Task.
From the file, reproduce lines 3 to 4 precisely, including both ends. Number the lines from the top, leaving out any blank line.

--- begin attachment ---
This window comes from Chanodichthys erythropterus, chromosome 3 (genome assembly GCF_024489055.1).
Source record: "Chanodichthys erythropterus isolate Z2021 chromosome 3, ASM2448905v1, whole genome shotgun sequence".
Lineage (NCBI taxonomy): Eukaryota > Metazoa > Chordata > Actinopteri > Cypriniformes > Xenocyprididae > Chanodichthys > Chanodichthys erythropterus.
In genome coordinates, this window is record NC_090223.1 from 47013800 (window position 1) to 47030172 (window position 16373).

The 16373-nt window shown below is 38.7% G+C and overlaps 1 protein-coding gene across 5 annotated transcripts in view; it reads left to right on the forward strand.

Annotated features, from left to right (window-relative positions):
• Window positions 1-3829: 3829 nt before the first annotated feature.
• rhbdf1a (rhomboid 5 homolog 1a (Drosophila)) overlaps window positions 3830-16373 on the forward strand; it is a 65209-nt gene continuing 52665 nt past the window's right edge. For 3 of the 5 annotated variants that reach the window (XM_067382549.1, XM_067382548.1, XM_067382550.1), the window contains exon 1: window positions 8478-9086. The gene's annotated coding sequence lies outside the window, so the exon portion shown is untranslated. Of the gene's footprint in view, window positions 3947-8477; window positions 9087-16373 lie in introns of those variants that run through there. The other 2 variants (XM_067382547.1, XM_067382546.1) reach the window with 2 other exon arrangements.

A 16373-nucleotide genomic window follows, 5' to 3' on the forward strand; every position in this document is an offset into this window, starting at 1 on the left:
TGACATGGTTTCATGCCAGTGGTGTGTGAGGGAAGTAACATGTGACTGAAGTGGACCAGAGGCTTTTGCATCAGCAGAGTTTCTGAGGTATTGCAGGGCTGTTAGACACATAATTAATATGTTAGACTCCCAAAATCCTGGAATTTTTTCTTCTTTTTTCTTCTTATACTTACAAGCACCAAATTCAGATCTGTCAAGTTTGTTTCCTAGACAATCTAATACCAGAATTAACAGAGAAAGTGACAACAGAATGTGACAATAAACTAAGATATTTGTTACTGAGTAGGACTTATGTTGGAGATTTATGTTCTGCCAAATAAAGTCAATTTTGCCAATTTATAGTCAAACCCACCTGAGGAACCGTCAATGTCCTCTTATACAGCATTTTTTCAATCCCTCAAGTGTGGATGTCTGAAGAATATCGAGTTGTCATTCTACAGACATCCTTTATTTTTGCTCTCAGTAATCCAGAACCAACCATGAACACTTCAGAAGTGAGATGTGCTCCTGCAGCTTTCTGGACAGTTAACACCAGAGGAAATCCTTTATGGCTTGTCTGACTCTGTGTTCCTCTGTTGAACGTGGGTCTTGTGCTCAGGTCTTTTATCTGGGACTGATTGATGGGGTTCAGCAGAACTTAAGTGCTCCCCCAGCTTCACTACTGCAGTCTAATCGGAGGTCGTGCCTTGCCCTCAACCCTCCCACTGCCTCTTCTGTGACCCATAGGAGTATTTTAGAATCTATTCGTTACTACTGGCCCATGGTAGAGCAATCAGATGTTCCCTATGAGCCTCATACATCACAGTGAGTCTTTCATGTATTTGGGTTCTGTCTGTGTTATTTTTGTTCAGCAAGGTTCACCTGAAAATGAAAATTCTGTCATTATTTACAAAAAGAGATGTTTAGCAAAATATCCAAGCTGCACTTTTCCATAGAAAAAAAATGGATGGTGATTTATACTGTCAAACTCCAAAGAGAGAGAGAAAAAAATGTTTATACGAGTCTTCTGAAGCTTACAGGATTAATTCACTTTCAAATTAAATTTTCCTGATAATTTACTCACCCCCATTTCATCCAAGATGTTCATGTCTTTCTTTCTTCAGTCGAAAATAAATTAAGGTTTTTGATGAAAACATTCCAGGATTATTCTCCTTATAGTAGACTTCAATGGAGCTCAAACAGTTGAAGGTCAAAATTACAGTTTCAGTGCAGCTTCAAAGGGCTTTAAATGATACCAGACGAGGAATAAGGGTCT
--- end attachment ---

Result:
Lineage (NCBI taxonomy): Eukaryota > Metazoa > Chordata > Actinopteri > Cypriniformes > Xenocyprididae > Chanodichthys > Chanodichthys erythropterus.
In genome coordinates, this window is record NC_090223.1 from 47013800 (window position 1) to 47030172 (window position 16373).